It’s important to note the concessions the players have already made in order to understand their reluctance to go further. They’ve given back $200 million for the upcoming season and $1.35 billion over a six-year CBA. And the owners are asking for additional money, up to another $200 million and another $1.35 billion (if the players end up with 47 percent). One more thing to consider is what last year would have looked like with various percentages:
With the owners estimating losses of $300 million and players arguing that the losses are significantly less (with accounting differences taken into consideration), it is reasonable to assume that the players, with their proposal of 52 percent, have arrived at a percentage roughly where owners can make a profit.
But this is much more complex than economics. The BRI/percentage determines how much in total players will be paid. The system, on the other hand, determines who can pay a player and how that money is distributed. The owners prefer a hard cap, punitive luxury tax, and a restricted Mid-Level Exception (an exception that allows a team over the cap to sign a player to a contract of a calculated value of around $5 million a year).
The players prefer a less restrictive system. Why does it matter? Because the union wants to create as many well-paying jobs as possible. A more restrictive system filters money upward to the superstars. The union exists to protect the middle-of-the-road player. This isn’t about the overall payout, but the median payout. Let’s take the following example with fictitious numbers to illustrate the point, where there are two players, the total BRI is 20, and the player percentage is 50 percent:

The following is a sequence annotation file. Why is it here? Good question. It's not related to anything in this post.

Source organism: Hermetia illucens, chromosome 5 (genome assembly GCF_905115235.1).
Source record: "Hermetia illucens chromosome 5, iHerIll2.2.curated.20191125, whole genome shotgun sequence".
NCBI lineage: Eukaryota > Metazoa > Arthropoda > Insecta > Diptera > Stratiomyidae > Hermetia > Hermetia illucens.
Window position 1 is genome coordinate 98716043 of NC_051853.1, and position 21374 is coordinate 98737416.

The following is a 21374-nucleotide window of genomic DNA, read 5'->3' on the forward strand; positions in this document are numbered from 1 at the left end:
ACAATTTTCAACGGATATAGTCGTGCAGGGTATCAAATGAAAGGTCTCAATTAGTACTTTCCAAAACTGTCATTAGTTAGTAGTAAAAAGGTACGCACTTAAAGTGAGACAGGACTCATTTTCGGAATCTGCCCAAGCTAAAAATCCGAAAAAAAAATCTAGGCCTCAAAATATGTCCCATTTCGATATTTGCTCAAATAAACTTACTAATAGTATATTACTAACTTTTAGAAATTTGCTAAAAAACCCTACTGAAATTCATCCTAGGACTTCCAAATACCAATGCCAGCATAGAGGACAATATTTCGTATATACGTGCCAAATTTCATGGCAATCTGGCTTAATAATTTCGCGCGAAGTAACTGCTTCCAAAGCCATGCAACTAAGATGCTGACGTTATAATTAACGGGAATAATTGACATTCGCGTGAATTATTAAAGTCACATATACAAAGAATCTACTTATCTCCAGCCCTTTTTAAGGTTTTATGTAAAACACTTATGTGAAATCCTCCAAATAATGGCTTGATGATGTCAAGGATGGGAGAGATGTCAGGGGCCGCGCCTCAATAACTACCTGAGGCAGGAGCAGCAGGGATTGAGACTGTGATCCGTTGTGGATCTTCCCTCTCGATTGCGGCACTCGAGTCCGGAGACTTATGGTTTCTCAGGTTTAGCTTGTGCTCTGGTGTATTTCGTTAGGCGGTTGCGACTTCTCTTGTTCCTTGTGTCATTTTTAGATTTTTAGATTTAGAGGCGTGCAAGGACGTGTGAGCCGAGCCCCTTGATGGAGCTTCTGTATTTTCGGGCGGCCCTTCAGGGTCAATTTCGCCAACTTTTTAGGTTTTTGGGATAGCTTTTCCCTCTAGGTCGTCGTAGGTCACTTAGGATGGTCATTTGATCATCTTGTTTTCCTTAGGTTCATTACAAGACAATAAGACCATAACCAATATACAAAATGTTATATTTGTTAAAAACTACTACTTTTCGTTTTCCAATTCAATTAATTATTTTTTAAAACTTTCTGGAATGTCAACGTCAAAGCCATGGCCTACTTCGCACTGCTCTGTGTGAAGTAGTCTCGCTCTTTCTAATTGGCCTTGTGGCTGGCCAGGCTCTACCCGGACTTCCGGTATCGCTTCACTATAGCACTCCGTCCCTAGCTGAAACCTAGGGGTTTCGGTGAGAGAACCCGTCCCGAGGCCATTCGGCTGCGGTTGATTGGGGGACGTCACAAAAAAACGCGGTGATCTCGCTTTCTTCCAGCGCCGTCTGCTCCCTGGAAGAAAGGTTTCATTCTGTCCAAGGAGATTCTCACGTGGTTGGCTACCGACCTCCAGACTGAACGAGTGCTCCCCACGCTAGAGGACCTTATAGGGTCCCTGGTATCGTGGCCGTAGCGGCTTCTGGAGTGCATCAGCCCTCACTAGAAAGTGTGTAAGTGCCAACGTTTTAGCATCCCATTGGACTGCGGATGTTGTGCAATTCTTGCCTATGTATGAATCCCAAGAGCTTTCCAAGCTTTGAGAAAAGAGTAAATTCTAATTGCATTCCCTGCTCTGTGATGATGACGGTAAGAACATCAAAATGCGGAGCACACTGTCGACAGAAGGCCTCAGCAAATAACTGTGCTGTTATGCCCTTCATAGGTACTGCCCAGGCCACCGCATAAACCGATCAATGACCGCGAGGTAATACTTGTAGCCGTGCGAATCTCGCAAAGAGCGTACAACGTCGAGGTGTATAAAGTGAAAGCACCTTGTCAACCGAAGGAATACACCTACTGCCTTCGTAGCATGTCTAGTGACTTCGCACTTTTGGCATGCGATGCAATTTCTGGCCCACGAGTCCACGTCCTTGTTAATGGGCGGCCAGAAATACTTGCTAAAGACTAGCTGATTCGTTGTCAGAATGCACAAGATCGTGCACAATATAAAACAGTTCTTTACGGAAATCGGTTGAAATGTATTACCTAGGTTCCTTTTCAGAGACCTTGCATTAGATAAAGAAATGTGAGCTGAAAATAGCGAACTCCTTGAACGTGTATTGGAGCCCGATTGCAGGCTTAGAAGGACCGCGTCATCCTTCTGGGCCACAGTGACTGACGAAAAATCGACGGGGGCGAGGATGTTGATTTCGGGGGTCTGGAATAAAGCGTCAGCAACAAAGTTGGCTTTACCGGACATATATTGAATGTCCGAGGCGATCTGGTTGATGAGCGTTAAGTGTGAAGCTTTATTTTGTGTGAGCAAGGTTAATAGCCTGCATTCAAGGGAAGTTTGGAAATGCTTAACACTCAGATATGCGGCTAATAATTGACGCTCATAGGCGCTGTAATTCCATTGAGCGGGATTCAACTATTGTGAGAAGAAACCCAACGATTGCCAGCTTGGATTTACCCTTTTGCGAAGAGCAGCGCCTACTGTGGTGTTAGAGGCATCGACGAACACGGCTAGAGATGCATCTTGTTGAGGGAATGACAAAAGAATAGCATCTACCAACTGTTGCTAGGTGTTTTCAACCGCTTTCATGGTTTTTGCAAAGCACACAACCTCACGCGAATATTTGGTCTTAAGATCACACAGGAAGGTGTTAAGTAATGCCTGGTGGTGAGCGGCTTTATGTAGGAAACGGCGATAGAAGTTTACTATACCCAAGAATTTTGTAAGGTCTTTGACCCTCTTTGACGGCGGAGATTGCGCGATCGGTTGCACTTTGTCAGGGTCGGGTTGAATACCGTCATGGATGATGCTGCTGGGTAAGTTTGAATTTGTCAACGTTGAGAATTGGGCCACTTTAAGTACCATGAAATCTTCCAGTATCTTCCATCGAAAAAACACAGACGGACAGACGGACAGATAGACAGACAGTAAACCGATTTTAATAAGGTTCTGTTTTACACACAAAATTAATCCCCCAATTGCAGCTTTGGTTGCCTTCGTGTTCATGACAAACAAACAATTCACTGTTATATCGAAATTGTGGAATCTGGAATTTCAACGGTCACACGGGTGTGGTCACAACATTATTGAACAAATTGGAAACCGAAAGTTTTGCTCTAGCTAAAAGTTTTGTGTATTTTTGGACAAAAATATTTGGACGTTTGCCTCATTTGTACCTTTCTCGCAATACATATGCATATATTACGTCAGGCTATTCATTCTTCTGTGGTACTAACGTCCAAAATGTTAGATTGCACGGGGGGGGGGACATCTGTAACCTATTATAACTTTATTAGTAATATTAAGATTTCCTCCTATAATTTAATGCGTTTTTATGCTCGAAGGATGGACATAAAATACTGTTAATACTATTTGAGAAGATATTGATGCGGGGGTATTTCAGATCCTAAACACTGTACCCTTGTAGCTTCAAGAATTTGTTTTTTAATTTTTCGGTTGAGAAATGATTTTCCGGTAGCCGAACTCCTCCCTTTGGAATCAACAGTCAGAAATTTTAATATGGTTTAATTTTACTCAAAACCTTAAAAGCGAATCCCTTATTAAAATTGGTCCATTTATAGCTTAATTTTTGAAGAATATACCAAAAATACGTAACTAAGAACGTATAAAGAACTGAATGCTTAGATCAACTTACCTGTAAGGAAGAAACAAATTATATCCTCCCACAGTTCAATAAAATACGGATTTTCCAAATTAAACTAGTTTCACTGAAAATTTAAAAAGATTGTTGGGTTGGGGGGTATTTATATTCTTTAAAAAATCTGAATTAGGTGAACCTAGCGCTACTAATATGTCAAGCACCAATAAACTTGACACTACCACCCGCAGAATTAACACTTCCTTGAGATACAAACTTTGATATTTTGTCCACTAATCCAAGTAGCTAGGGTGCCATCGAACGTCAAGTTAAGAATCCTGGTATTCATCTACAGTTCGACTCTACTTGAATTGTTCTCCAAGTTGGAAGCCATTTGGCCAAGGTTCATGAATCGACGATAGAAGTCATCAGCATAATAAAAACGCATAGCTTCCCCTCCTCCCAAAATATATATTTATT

As you can see, the overall salaries, when actually paid, are identical at 10. This is because the BRI and percentage determine that payout. But, in the less restrictive scenario, the mid-level player gets a larger piece of the pie, which the union prefers. The idea is that the superstar gets a lot of money anyway and also reaps the benefits of endorsements, so the union needs to protect the player who doesn’t get any of that. If they wanted to support the superstar player, they would simply disband the union, which would make any salary cap restrictions illegal (as an antitrust violation) and allow the owners to get into a bidding war over elite players, with everyone else left to fend for themselves.
The owners have already been given enough concessions to address their concerns, and are largely independently wealthy anyway, so why are they continuing to draw a line in the sand? Because economics is a sideshow to them. Some owners are willing to cave. Micky Arison, the Heat owner, was fined $500,000 for intimating that he was willing to make a deal and that other owners were holding up the process. Mark Cuban used his brother to get the message out there that the owners would move to 51 percent. Yet other owners, most notably Dan Gilbert and Paul Allen, won’t budge.